Christmas Tidings in The Darkness

By Mark Marshall

One of the strengths of traditional Anglican worship is the room it makes for subdued and difficult circumstances and states of mind (unlike some “praise and worship”). There is room for regret every time we confess our sins. There is room to hurt for ourselves or for others during the Litany, the Prayer for all Conditions of Men, the Prayer for the Whole State of Christ’s Church, and the Prayers of the People. Even the Calendar has room for the darkness we all experience, even during the Christmas season.

Perhaps I should say especially during the Christmas season. The day after Christmas, we remember the first Christian martyrdom, that of St. Stephen, and our minds to the martyrs of today and terrorist attacks on churches. Then three days after Christmas is the Feast of the Holy Innocents, those babies Herod murdered in order to murder the newborn King as remembered in the old Christmas carol Unto Us Is Born a Son:

This did Herod sore affray, And grievously bewilder, 

So he gave the word to slay, And slew the little childer.

Yes, dark indeed. Surely these are accidents of the church Calendar. Those days must have snuck into the Christmas season for some obscure liturgical reason only the very scholarly or the very Anglo-Catholic could understand. Surely those are not really Christmas feast days. Or are they?

American culture has long told us we should be happy, happy, HAPPY!! at Christmas. Andy Williams singing “It’s the most wonderful time of the year” and all that. But Christmas has a dark side. And we cannot come near to comprehending Christmas if we ignore that darkness.

We might consider it an awful thing if we spend Christmas in a place we do not want to be, whether that be away from family -- or with certain family. But Joseph and Mary spent that first Christmas in a place they would not be, far away from home because of the decree of a distant emperor. Then once at their destination, they were crowded out, to which many can also relate.

Christmas brings back memories of lost loved ones for most of us. The Feasts of St. Stephen and Holy Innocents remind us that we should allow room for such deeply felt loss at Christmas instead of trying to shunt it aside and ignore it. Yes, especially the Christmas season Calendar gives room for difficult situations and emotions, for ourselves and for those around us.

Another seemingly dark side of Christmas, which I came to notice for the first time well after I became Anglican, is the celebration of Adam’s Fall (Feast of Adam and Eve, December 24). Now the Fall doesn’t seem something to celebrate at Christmas or at any time; isn’t it the source of all the difficulties we now go through? But if there is no Fall, there is likely no Incarnation, no Christmas. For to save us from the Fall is why Jesus came. So traditional festivities include reading the Genesis account of the Fall during services of Nine Lessons and Carols and perhaps even songs calling us to “Remember Adam’s Fall.” The Fall is virtually embraced.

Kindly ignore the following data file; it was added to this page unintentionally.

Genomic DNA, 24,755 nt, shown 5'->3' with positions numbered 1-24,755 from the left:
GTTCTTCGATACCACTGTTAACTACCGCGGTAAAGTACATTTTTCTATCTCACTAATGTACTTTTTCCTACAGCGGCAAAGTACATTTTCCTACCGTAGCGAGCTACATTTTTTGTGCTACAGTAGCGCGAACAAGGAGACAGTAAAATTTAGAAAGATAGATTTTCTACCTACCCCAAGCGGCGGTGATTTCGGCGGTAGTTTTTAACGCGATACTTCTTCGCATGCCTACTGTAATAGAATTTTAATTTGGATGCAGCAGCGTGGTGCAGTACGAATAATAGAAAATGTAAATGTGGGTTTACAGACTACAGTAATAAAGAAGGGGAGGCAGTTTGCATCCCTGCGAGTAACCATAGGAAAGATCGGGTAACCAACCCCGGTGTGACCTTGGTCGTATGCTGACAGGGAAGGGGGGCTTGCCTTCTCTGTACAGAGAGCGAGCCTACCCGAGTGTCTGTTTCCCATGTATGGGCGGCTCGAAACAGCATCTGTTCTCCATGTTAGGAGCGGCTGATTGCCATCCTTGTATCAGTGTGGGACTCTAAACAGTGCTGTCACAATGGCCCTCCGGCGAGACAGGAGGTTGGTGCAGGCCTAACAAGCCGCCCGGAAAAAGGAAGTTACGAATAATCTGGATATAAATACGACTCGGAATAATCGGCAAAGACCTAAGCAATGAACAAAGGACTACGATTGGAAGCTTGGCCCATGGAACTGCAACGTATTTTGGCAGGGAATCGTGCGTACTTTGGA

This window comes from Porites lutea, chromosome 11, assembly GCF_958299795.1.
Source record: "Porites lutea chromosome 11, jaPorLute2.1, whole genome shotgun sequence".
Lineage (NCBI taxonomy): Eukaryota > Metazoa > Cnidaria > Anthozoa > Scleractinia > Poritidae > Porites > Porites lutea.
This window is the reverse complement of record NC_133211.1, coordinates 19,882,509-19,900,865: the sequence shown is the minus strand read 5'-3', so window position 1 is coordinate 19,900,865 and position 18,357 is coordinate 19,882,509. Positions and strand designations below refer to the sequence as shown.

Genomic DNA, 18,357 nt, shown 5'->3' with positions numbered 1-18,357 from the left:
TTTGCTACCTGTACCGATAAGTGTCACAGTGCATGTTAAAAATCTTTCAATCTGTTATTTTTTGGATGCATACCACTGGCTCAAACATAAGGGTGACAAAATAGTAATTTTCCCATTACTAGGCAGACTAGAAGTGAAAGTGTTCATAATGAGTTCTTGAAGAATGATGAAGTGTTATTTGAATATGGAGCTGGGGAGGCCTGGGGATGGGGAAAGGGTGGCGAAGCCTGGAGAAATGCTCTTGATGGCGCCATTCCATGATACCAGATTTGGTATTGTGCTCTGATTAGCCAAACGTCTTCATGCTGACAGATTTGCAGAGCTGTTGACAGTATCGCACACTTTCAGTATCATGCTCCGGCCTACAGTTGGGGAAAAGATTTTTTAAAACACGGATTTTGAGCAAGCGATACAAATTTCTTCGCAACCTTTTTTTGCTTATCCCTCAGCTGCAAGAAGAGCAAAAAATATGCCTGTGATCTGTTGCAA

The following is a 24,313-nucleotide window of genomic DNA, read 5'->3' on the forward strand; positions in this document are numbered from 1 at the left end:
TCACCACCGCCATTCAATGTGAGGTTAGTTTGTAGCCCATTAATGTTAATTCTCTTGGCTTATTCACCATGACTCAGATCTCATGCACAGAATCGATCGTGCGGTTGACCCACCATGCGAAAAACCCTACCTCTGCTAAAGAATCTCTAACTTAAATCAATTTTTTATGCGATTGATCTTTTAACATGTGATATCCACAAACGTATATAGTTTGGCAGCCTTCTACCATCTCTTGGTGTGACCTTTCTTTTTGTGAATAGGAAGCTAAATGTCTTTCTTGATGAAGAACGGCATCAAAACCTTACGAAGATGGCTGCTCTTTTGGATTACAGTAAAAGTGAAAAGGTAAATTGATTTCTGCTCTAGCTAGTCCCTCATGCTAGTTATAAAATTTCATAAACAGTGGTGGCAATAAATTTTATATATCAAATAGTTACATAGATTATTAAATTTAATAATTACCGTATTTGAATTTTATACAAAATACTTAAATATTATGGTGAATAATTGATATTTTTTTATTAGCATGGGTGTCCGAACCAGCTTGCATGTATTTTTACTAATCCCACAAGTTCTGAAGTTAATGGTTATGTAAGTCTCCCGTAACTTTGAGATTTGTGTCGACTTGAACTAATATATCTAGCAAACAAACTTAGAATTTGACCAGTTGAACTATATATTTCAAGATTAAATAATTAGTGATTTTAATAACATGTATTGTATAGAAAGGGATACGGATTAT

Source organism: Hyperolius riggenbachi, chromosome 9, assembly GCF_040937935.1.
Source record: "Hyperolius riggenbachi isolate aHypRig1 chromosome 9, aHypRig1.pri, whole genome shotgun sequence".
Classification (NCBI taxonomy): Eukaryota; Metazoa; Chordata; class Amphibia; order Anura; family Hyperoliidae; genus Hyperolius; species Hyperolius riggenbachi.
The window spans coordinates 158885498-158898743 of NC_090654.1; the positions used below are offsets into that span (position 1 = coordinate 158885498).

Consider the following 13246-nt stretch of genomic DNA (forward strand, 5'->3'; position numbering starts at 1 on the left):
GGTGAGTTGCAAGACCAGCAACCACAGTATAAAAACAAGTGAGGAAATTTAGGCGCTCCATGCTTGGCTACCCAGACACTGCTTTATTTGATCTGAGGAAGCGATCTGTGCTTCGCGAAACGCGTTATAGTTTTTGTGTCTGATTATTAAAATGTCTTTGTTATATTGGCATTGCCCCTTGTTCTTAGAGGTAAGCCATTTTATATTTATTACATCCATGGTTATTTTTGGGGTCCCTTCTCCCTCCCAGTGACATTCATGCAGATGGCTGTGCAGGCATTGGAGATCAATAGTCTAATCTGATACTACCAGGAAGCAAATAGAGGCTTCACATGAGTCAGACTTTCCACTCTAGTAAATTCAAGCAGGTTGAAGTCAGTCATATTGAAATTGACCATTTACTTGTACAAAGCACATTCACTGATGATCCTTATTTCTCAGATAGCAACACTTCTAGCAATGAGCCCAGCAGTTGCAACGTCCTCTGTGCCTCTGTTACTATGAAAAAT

Other traditional Christmas songs remind us of the death Jesus would eventually suffer to deliver us from the sin of our first parents. The Seven Joys of Mary contain this jarring verse:

The next good joy that Mary had,

It was the joy of six

To see her own son Jesus,

Upon the Crucifix.

That does not sound like good Christmas joy. But if you separate the Incarnation from the Crucifixion, there’s no understanding of Christmas or Christianity itself.

And both the Incarnation of Bethlehem and the Redemption of Calvary were so world-changing, the forces of evil did their worst to short-circuit God’s plan, to snuff out the Christ Child before his work was complete. In that evil, the Holy Innocents were slaughtered. And then the forces of evil tried and still do try to silence the glorious good news of the salvation that Child brings to us. 

Yes, remembering Adam’s Fall, the Crucifixion, and the martyrdoms of St. Stephen and of the Innocents may not seem very Christmasy. But what passes for Christmas in our culture is hardly Christmas. To franticly ignore the dark side of Christmas in strenuous efforts to be happy is to miss out on what Christmas is about. To understand and fully appreciate the tidings of great joy we must understand they were, and are, proclaimed in the darkness. A darkness which was pierced by the light of the newborn Christ.

May you have a blessed Christmas.

Mark Marshall is a Lay Reader in the Reformed Episcopal Church.

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